It may have been a long time coming, but are we finally starting to see Apple warming up to the enterprise?
Many top IT executives have made no secret of their displeasure toward Apple ever since the company virtually rewrote the enterprise data game plan with the iPhone and iPad. The irritation stems not from the fact that Apple’s devices represent a fairly major disruption to the enterprise ecosystem, but rather, it is the company’s perceived indifference to the needs of the enterprise in favor of the enterprise user as it rolls out new features and updates.
A case in point is iOS 7. The demo at the company’s Worldwide Developer Conference (WWDC) earlier this month drew generally positive, but not stellar, reviews, even though the details of many features are to be kept under wraps until the platform hits the channel this fall. What is known, however, is that a smattering of enterprise-friendly additions, such as improved data protection, license management and log-in tools, are to be included – although exactly how they would function and whether they would truly satisfy enterprise requirements is still up in the air.
These are crucial considerations because without the right tools, the device’s value to the enterprise is greatly diminished. Without support for pre-configured applications and broader interoperability with Microsoft and Google, deployment of Apple technology merely creates another data silo at a time when most organizations are desperately trying to flatten out their architectures so data and applications can be more easily distributed across the cloud. At the moment, most organizations support Apple products because their knowledge workers use them, but if the enterprise were ever to start deploying mobile clients the way they do PCs today, is it likely that Apple would be the first choice?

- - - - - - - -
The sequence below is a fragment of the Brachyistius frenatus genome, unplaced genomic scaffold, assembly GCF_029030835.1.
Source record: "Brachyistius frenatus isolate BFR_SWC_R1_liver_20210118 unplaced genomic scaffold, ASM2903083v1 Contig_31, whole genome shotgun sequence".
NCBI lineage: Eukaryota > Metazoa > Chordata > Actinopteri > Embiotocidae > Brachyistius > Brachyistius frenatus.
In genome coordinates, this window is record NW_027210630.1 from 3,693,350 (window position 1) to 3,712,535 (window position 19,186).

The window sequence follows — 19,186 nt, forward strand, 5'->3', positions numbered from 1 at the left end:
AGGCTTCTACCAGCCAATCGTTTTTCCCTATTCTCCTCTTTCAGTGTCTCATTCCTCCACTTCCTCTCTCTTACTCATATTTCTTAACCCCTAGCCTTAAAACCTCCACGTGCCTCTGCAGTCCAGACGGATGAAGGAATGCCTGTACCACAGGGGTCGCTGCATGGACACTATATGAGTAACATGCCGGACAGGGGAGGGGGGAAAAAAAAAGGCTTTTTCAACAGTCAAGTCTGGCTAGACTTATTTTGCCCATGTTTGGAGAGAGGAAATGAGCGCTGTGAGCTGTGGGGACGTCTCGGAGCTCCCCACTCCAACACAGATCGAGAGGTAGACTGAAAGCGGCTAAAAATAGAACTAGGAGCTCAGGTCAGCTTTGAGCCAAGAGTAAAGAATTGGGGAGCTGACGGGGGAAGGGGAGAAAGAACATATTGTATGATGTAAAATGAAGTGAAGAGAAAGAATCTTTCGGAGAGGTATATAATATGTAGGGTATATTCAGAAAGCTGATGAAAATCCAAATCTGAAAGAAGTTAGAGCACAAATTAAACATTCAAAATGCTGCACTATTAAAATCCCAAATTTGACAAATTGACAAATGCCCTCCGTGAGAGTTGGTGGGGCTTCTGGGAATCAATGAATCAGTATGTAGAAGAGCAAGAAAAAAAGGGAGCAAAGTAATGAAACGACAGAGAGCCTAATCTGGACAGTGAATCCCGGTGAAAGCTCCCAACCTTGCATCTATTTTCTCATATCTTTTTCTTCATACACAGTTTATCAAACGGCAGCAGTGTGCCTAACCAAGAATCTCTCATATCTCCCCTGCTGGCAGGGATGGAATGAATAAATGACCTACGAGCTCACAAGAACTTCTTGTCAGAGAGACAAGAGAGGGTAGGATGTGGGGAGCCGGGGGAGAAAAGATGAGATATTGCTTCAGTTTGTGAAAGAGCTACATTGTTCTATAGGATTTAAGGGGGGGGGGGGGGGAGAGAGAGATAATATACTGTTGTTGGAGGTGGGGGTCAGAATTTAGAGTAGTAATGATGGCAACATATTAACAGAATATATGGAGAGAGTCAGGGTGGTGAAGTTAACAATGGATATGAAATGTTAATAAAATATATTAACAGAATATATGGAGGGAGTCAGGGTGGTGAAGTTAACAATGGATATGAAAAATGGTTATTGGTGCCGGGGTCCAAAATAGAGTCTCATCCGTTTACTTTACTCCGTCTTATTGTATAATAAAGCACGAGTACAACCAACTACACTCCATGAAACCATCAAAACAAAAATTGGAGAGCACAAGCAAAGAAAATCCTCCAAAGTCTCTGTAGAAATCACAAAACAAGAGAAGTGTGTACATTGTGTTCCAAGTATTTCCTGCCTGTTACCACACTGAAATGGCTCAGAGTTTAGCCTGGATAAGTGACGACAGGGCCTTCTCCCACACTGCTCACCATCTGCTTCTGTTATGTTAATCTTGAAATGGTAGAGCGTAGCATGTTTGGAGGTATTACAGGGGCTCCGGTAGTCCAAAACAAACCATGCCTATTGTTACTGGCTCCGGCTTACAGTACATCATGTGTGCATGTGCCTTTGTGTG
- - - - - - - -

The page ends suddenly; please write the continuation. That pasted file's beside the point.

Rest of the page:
But before we rain on Apple’s parade entirely, it is only fair to make note of some of the things it is doing to curry enterprise favor. As Mobile Enterprise 360’s Paul Kaputska notes, the single sign-on feature should be a boon to mobile infrastructure administrators, as will volume App Store purchases and per-app VPN control. As well, the new iWork for iCloud finally brings key productivity apps like Pages, Numbers and Keynote onto the platform.
And besides, says citeworld.com’s Ryan Faas, isn’t it a bit disingenuous for enterprise execs to say Apple is rejecting them when they are the ones who’ve been rejecting Apple all along? Going back to the first Macintosh all the way through XServe and all the Leopard/Lion iterations, big business has consistently preferred low-cost, commodity systems to Apple’s integrated approach. There’s nothing wrong with that, of course. Business is just business, after all. But it seems that Apple has found a way to put its products into people’s hands without corporate approval and is loath to jeopardize its edgy vibe by becoming just another white-collar business tool. Business-is-just-business works both ways.
It would seem, though, that both Apple and the enterprises that love/hate it are working at cross purposes with the i platform. True, it may not fully gel with the enterprise environment, but that environment is in a high state of flux right now anyway, and it will take a while before we regain a semblance of equilibrium.
In the meantime, take Apple’s overtures as a good-faith effort to make the devices more useful to users’ everyday lives, both at home and in the office, and work diligently to integrate the technology into existing infrastructure.
And rest assured that if you’re not getting as much productivity out of your iPad users as you’d like, it’s a good bet your competitors aren’t either.